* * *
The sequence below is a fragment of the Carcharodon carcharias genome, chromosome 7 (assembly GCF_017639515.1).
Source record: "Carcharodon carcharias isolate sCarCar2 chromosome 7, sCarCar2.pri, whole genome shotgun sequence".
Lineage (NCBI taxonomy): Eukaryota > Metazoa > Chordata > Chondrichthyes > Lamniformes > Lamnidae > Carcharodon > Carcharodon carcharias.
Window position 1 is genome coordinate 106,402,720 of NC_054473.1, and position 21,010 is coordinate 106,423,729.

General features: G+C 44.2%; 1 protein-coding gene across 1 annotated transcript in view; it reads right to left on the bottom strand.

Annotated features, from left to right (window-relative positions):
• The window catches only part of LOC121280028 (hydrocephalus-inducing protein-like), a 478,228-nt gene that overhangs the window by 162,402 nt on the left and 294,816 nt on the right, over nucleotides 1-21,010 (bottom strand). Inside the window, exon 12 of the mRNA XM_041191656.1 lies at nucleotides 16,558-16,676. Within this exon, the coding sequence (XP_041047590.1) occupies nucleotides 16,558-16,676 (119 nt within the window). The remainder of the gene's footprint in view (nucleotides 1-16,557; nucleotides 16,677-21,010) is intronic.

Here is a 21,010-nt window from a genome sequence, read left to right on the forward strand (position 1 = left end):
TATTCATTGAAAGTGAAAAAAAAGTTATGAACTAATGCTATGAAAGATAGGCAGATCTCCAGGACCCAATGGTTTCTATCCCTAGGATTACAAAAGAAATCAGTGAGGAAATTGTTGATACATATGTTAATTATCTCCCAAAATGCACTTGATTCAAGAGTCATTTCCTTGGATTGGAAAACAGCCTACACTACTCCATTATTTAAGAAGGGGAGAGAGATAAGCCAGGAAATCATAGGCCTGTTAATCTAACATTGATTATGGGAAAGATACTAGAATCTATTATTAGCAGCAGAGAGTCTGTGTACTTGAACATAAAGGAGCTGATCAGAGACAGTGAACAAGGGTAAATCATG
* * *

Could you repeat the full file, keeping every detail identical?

The sequence below is a fragment of the Carcharodon carcharias genome, chromosome 7 (assembly GCF_017639515.1).
Source record: "Carcharodon carcharias isolate sCarCar2 chromosome 7, sCarCar2.pri, whole genome shotgun sequence".
Lineage (NCBI taxonomy): Eukaryota > Metazoa > Chordata > Chondrichthyes > Lamniformes > Lamnidae > Carcharodon > Carcharodon carcharias.
Window position 1 is genome coordinate 106,402,720 of NC_054473.1, and position 21,010 is coordinate 106,423,729.

General features: G+C 44.2%; 1 protein-coding gene across 1 annotated transcript in view; it reads right to left on the bottom strand.

Annotated features, from left to right (window-relative positions):
• The window catches only part of LOC121280028 (hydrocephalus-inducing protein-like), a 478,228-nt gene that overhangs the window by 162,402 nt on the left and 294,816 nt on the right, over nucleotides 1-21,010 (bottom strand). Inside the window, exon 12 of the mRNA XM_041191656.1 lies at nucleotides 16,558-16,676. Within this exon, the coding sequence (XP_041047590.1) occupies nucleotides 16,558-16,676 (119 nt within the window). The remainder of the gene's footprint in view (nucleotides 1-16,557; nucleotides 16,677-21,010) is intronic.

Here is a 21,010-nt window from a genome sequence, read left to right on the forward strand (position 1 = left end):
TATTCATTGAAAGTGAAAAAAAAGTTATGAACTAATGCTATGAAAGATAGGCAGATCTCCAGGACCCAATGGTTTCTATCCCTAGGATTACAAAAGAAATCAGTGAGGAAATTGTTGATACATATGTTAATTATCTCCCAAAATGCACTTGATTCAAGAGTCATTTCCTTGGATTGGAAAACAGCCTACACTACTCCATTATTTAAGAAGGGGAGAGAGATAAGCCAGGAAATCATAGGCCTGTTAATCTAACATTGATTATGGGAAAGATACTAGAATCTATTATTAGCAGCAGAGAGTCTGTGTACTTGAACATAAAGGAGCTGATCAGAGACAGTGAACAAGGGTAAATCATG